"It's been a really tough year," Luke said. "When you're out there on the court, you tend to forget about some things. My dad's always on my mind. But being out there, I felt good."
Bill has been undergoing chemotherapy and drug treatments. He had the energy to attend only a few of Louisville's regular-season games this year. Van did not attend many, either.
But Bill was not about to miss last month's Big East tournament at Madison Square Garden in New York.
"That was [on] the bucket list, to see your kid play in Madison Square Garden," Van Hancock said.
Bill and Van attended all three of Louisville's games in the Big East tournament. Luke scored in double figures in all three games to help Louisville win the title. Other family members were also on hand, including Luke's older brother Robert.
"I couldn't believe that Luke was this big-time and we were actually there in Madison Square Garden, seeing him play," said Robert Hancock, who lives in Banner Elk, N.C. "At that time, I was like, 'This is as good as it gets.' "
Louisville played its first two games of the NCAA tournament in Lexington, Ky. Bill and Van watched those games from home. They also watched from home when Louisville beat Oregon in the Sweet 16 on March 29 in Indianapolis.
Van wanted to watch the team's Elite Eight game in Indianapolis in person, though. She and Robert drove there and were in the stands when Louisville beat Duke on March 31 to clinch a Final Four berth. Luke scored 10 points in that game.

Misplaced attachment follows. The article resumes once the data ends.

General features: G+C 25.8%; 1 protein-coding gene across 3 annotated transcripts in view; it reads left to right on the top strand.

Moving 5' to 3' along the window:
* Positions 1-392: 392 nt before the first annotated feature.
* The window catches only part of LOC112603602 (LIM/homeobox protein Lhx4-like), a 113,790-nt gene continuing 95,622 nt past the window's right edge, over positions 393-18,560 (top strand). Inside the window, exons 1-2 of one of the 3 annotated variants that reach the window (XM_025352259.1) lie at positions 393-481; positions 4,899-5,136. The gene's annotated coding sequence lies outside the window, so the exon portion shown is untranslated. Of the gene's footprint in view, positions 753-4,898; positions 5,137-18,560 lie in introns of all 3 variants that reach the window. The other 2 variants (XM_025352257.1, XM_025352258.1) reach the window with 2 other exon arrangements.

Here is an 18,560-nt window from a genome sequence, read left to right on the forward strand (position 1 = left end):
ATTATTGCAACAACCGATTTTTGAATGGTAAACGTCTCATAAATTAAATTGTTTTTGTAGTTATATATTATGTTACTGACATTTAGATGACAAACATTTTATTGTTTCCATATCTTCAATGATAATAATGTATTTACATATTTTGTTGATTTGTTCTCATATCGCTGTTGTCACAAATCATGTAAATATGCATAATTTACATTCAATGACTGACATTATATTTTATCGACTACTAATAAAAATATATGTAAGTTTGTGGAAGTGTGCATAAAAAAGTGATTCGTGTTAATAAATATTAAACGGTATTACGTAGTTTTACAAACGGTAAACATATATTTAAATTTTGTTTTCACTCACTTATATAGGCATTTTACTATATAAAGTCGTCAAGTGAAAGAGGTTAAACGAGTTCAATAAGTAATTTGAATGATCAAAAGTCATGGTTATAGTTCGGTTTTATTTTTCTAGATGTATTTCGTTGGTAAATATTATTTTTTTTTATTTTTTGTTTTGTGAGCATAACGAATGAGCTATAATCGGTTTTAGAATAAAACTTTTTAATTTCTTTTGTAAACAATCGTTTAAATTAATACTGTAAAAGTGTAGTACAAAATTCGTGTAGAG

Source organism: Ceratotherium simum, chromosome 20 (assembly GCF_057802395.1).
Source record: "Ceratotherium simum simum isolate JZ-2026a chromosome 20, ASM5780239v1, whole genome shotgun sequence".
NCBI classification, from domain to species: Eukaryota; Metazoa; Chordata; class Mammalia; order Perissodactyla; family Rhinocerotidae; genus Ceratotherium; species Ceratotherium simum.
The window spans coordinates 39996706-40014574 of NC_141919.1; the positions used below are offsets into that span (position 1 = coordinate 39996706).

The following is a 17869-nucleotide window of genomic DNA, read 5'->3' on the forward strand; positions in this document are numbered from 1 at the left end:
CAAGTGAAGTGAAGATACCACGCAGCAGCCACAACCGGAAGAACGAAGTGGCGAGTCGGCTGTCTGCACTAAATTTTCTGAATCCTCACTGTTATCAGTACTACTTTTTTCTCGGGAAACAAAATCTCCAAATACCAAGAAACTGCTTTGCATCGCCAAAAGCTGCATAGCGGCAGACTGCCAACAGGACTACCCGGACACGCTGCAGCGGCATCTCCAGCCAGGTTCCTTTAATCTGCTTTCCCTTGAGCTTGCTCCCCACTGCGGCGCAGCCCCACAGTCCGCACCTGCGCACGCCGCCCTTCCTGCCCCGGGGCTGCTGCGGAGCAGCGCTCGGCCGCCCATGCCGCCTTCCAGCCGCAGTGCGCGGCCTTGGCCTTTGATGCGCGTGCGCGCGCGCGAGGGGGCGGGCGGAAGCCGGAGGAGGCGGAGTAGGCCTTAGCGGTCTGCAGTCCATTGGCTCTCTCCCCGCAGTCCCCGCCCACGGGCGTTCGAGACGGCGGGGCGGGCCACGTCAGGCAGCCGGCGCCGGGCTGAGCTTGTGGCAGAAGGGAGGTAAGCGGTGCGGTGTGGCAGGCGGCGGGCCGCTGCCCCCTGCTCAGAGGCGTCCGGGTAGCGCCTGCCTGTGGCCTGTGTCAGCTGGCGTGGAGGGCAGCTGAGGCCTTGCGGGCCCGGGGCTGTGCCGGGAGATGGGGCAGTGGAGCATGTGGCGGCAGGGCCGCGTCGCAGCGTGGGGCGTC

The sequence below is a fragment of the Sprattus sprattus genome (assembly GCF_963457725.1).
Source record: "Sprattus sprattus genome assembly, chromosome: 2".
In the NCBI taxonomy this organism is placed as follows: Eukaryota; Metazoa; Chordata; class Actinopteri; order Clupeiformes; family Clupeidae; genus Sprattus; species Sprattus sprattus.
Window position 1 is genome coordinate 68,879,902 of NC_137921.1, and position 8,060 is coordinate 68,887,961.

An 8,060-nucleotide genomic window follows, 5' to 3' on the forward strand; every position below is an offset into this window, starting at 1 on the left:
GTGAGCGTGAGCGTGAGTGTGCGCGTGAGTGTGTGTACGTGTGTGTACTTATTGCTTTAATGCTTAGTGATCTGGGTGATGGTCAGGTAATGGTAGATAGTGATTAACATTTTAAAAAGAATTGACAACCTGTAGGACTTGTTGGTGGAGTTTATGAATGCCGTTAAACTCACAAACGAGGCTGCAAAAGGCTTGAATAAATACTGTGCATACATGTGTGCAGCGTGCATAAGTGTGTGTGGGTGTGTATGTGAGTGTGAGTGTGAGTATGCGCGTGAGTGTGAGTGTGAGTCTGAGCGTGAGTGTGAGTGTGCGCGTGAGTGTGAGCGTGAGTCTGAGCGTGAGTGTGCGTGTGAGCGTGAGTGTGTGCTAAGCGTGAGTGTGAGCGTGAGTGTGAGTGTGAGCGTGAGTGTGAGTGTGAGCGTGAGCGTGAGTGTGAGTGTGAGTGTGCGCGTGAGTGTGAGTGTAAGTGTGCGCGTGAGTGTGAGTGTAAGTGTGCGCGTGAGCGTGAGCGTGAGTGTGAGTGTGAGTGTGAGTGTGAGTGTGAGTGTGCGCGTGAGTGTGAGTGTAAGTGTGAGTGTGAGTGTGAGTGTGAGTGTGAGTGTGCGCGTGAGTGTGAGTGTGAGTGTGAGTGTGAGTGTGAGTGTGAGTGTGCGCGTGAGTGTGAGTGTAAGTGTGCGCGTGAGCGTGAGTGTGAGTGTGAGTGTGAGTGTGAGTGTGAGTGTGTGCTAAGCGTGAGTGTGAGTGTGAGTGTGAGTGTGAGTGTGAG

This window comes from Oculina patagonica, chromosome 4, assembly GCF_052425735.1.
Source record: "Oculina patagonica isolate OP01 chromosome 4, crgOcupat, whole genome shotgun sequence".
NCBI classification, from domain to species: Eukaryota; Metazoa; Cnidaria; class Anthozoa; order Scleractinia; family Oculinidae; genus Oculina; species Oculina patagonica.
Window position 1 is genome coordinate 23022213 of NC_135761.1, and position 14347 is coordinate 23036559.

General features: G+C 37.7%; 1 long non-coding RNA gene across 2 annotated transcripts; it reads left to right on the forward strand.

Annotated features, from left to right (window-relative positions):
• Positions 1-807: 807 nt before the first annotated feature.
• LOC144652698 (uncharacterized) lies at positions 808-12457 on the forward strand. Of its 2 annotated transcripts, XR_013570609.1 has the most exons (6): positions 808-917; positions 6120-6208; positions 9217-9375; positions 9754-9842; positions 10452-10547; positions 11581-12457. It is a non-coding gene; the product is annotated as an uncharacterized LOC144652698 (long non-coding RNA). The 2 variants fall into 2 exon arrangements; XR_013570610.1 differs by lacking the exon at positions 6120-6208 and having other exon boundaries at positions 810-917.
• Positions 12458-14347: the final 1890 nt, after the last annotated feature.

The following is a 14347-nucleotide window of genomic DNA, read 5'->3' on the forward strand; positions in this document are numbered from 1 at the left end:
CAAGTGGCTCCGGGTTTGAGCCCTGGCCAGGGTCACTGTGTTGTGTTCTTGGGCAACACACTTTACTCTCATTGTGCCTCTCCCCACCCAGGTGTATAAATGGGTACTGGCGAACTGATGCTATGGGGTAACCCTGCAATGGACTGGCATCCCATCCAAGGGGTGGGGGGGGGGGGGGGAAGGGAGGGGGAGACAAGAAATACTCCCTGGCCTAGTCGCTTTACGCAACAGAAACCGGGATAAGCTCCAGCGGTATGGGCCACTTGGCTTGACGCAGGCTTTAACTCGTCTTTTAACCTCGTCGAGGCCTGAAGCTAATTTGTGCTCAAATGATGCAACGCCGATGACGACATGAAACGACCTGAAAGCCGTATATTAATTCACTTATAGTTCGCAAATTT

Bill watched the Duke game from home, but he wasn't going to do that for the Final Four. He and Van were in the Georgia Dome stands last Saturday, along with other family members, including Robert, Will and Luke's half brother Stephen Price. Their seats were right behind the Louisville bench.
"Being able to run out there and see [Bill] in the front row and see him with a smile on his face and him tell me he was proud of me, it really doesn't get better than that," Luke said.
In Saturday's 72-68 win over Wichita State, Hancock had 20 points in 31 minutes. The fourth-year junior forward was 6 of 9 from the field, including 3 of 5 from 3-point range.
The family also was there for Monday's 82-76 victory over Michigan. Luke tied his career high with 22 points - the most points by a reserve in the title game in 49 years. He became the first player to ever go 5 for 5 from 3-point range in the title game.
"It's wild," Luke said of winning the championship. "I don't think it's really hit me yet, what we did."
With Michigan up by 12 points late in the first half, Hancock had 14 points and four 3-pointers during a 16-2 run that gave the Cardinals the lead.
"I hurt myself jumping up and down. I tweaked my knee," Robert Hancock said with a chuckle.
The Cardinals cut down the nets after winning the title. After cutting off his piece, Luke ran over to his father so he could give it to him.
"I had the piece of net in my hand, but I was so excited to give him a hug and talk to him that I forgot to give it to him," Luke said with a laugh. "He'll get it pretty soon."
Bill and Van returned home from Atlanta late Tuesday night. Bill was too tired to be interviewed Wednesday.
But the cancer has not kept Bill from helping out his old firm during tax season.
"I hope he's got some years," Van Hancock said. "We're in the managing portion of it.
"Some people can live 20 years with this."
Luke has scrapped plans to stay at Louisville for summer school so he can spend time in Roanoke with his father.
The knowledge of his father's cancer never did affect Luke's play. He was 28 of 49 from 3-point range (57.1 percent) in his final 14 games this season.
"He's a strong kid," Van Hancock said. "He gets that from his dad."